My second driving instructor was called Alan and I remember him well.
I don’t remember the name of my first but he looked like Mr. Bronson, the grumpy headmaster from Grange Hill. This toupeed, bespectacled man, who faced his mid-life with a furrowed brow worn over a sea green trench coat, would spend the lessons crossed-armed and taciturn, huddled in the passenger seat of his green mini-metro as I drove.
Three lessons with Mr. Bronson and I was already bored of coasting the back streets of Birmingham in second gear. I desired so much more. I had so much more to give. But that day was going to be different. I knew it. I felt it. I wanted it. That day I was going into third gear!
I had practiced the manoeuvre over and over in my head the previous night. And as I exited the roundabout and the dial reached a heady speed of twenty miles per hour, I pressed the clutch and grabbed the gear stick. But before I could fulfil my destiny, Mr. Bronson woke up.
‘What do you think you’re doing!’ he barked.
‘Changing into third,’ I said.
‘What on earth for? You’re not ready!’ he said.
And that was that. I looked elsewhere and found Alan. In contrast to Mr. Bronson, Alan was a bearded, bubbly man in his thirties, he was like Brian Blessed’s younger, slimmer, less shouty brother, and would always wear a polo t-shirt whatever the weather.
After my unfulfilling term under the tutelage of Mr. Bronson I didn’t expect much. But Alan surprised me and soon, not only was I driving around the suburban backstreets of Birmingham in third gear, but I was darting around country lanes on the outskirts in fourth!
Alan was the greatest driving instructor a seventeen-year-old could have wished for. He taught me how to control a rattily diesel 205 around tight country bends at fifty miles an hour by decelerating as I approached, then changing down and maintaining speed until I reached the apex, at which point it was foot to the floor again; he taught me how to fill up the car, though this may have been more through laziness than a desire to educate (however, he did stop short at getting me to pay). But best of all he taught me things through playful, sneaky techniques, things that have stayed with me my whole life.
He bent and ducked and swooped, checking every mirror inside and out.
‘Take the next left,’ he said.
It was a busy week day on the outskirts of town, the roads were full of midday traffic. Lorries were delivering goods to supermarkets, shops, and restaurants so mums with toddlers could top-up their groceries, and office workers could escape their hum-drum desks for an hour. I bent and ducked and swooped, checked every blind spot I could find. Meticulous and wanting to impress, I indicated with careful precision and took the next left, feeding the wheel in a textbook manoeuvre. Proud of my flawless technique, I pressed the clutch and grabbed the gear stick. The car slammed to a halt. I had hit the brake pedal instead of the clutch! I apologised and resumed.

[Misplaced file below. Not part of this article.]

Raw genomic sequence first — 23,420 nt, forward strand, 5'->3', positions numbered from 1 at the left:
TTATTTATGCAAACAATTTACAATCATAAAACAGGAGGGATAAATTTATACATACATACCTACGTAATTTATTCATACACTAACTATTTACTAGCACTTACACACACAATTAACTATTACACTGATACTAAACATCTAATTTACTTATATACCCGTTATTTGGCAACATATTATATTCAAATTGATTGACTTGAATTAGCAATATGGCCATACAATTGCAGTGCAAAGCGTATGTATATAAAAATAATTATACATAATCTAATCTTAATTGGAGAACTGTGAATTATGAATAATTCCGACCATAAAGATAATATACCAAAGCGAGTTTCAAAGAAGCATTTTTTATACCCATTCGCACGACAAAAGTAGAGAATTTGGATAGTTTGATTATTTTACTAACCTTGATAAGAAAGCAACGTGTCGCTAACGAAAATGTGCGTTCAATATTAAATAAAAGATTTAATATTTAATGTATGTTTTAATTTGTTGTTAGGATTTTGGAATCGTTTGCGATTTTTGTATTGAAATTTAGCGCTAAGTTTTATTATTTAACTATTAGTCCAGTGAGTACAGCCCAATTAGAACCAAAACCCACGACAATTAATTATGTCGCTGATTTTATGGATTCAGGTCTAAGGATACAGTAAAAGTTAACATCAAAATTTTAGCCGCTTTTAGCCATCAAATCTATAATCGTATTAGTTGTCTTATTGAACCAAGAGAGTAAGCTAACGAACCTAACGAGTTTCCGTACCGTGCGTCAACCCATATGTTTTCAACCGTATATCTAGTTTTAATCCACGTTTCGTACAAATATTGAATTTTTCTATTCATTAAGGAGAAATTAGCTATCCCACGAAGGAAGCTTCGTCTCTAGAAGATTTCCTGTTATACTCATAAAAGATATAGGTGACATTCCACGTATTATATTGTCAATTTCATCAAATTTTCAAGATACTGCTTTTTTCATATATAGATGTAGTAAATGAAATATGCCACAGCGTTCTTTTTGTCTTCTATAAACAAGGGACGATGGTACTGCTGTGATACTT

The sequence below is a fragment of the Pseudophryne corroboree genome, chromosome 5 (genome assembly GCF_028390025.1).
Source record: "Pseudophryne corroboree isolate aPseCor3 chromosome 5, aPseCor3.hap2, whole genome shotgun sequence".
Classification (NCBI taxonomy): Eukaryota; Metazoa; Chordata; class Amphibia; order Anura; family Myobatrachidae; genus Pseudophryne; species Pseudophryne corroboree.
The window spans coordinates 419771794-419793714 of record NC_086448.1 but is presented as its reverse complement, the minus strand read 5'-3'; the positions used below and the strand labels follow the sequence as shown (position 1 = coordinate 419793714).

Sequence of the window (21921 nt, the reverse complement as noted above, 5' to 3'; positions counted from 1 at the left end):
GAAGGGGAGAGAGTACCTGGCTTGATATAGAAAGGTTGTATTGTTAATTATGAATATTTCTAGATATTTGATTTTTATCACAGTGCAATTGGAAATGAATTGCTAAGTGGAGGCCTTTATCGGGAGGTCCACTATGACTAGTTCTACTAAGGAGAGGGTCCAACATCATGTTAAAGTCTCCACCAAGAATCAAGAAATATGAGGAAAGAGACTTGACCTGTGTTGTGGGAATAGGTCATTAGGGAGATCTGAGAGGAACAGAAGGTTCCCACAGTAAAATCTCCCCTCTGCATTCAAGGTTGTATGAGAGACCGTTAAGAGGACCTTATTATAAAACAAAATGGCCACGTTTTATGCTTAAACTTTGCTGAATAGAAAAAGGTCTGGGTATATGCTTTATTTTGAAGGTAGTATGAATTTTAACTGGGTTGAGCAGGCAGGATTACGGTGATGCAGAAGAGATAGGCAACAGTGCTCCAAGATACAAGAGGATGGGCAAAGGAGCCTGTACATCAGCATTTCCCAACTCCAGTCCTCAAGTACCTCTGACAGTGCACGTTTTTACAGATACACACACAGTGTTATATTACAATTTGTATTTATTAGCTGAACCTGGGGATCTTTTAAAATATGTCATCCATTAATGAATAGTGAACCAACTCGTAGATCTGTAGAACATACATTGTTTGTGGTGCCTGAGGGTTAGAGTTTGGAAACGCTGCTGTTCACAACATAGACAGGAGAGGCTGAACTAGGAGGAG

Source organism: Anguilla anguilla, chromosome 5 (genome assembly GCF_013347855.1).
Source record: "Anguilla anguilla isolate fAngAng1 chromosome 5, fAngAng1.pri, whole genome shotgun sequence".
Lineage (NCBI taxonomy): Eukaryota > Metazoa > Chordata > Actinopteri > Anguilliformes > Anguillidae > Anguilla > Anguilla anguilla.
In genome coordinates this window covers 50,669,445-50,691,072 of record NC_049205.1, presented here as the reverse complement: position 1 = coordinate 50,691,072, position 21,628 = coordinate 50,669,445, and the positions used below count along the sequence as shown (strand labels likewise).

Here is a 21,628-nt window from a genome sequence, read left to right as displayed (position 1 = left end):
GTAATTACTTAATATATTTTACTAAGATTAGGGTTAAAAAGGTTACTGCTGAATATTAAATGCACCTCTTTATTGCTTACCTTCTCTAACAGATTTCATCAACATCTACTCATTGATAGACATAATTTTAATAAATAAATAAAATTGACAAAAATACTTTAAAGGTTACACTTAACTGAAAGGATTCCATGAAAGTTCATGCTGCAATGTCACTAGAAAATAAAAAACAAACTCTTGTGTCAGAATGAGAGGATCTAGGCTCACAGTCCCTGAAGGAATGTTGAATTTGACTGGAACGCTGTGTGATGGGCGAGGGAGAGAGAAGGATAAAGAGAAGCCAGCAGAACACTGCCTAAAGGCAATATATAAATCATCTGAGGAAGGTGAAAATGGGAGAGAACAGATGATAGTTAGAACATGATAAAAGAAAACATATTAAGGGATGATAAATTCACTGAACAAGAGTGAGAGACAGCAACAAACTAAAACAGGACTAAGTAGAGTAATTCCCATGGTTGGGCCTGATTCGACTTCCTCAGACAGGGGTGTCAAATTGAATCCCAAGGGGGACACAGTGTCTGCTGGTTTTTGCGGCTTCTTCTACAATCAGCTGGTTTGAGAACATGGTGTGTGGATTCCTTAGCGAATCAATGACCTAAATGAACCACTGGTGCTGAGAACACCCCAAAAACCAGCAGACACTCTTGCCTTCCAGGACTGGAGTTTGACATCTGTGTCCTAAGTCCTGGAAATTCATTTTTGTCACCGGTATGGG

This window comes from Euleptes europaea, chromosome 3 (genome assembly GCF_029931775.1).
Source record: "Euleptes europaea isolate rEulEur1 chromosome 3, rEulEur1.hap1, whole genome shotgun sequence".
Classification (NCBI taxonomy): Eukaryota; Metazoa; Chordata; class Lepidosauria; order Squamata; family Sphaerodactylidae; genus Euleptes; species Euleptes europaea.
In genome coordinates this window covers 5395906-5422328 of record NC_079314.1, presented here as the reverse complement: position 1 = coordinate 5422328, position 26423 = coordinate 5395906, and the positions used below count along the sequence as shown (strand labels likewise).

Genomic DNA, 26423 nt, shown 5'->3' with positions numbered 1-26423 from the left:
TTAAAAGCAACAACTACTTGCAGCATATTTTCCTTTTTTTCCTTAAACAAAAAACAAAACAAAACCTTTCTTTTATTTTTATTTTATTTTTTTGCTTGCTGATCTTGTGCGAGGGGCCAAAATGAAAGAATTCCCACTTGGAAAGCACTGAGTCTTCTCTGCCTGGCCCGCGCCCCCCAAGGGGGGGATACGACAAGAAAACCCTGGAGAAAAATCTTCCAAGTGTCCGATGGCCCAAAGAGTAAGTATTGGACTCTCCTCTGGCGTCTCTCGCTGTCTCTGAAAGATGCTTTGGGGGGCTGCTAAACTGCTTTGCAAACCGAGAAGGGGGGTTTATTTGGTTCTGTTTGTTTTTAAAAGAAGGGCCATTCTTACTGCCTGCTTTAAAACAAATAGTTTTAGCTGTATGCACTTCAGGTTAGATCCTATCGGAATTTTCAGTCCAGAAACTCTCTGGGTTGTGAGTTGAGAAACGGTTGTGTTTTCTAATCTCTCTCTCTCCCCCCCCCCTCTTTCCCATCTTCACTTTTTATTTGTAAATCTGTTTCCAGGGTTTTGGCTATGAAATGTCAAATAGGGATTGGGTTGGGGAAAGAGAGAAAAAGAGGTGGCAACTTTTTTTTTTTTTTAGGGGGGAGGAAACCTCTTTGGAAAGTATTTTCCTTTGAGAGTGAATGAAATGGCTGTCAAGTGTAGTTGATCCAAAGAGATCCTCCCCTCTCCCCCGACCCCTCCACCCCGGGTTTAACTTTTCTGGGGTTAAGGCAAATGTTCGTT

‘Wait!’ he said. ‘Look at that.’ he tapped the rear view mirror with his chewed biro.
I looked and saw nothing, shrugged, and started again. And again the car lurched to a stop. Then I realised Alan had engaged an emergency stop using the override pedals.
‘Look again,’ he said. ‘What’s on the road?’
I looked and this time I understood. Lying on the road was a half-eaten burger. He was obviously hungry and perhaps, I thought, my next lesson would be learning how to navigate a McDonald’s Drive Thru.
‘Oh yeah,’ I said and started off before the car lurched again.
‘The lines! The lines!’ he said. ‘Look at the lines! What do you see?’
‘Two white lines,’ I said.
‘Yes. Yes. But what kind of lines? Come on. Come on,’ he said ducking and diving and swooping at every mirror.
‘Dashed ones?’ I said. Hungry and still thinking about the burger.
‘Yes! Exactly! Two dashed, white lines! What does that mean? Think! Think!’
I thought and thought. ‘Give way?’ I said.
‘Exactly, but for who?’
‘For people coming up to the lines?’ I guessed.
‘Precisely!’ he struck the air with his biro, ‘Which means what?’
Then it clicked. ‘We’re going down the wrong way!’
For some reason the road had no no-entry sign (or I had missed it) and Alan deliberately led me down it to prove a point.
‘Well done! Now quickly!’ he said, ‘Do a three-point turn and let’s go!’
And as I watched the truck coming towards us down that one way street. I knew this was my moment of redemption! I would absolve myself of my foolish ignorance of the highway code by performing a flawless three-point turn (remembering to engage the handbrake and check both blind spots in-between movements) and make a quick getaway towards the nearest Drive Thru before the lorry would reach us.
Ten turns later. Somehow I had wedged myself between a row of parked cars, the truck had caught up and several cars behind it were honking in a symphony of lunchtime frustration.
Alan continued to elucidate through deception and I would pass my test several months later with flying colours. And from that day on, I never went the wrong way down a one-way street again.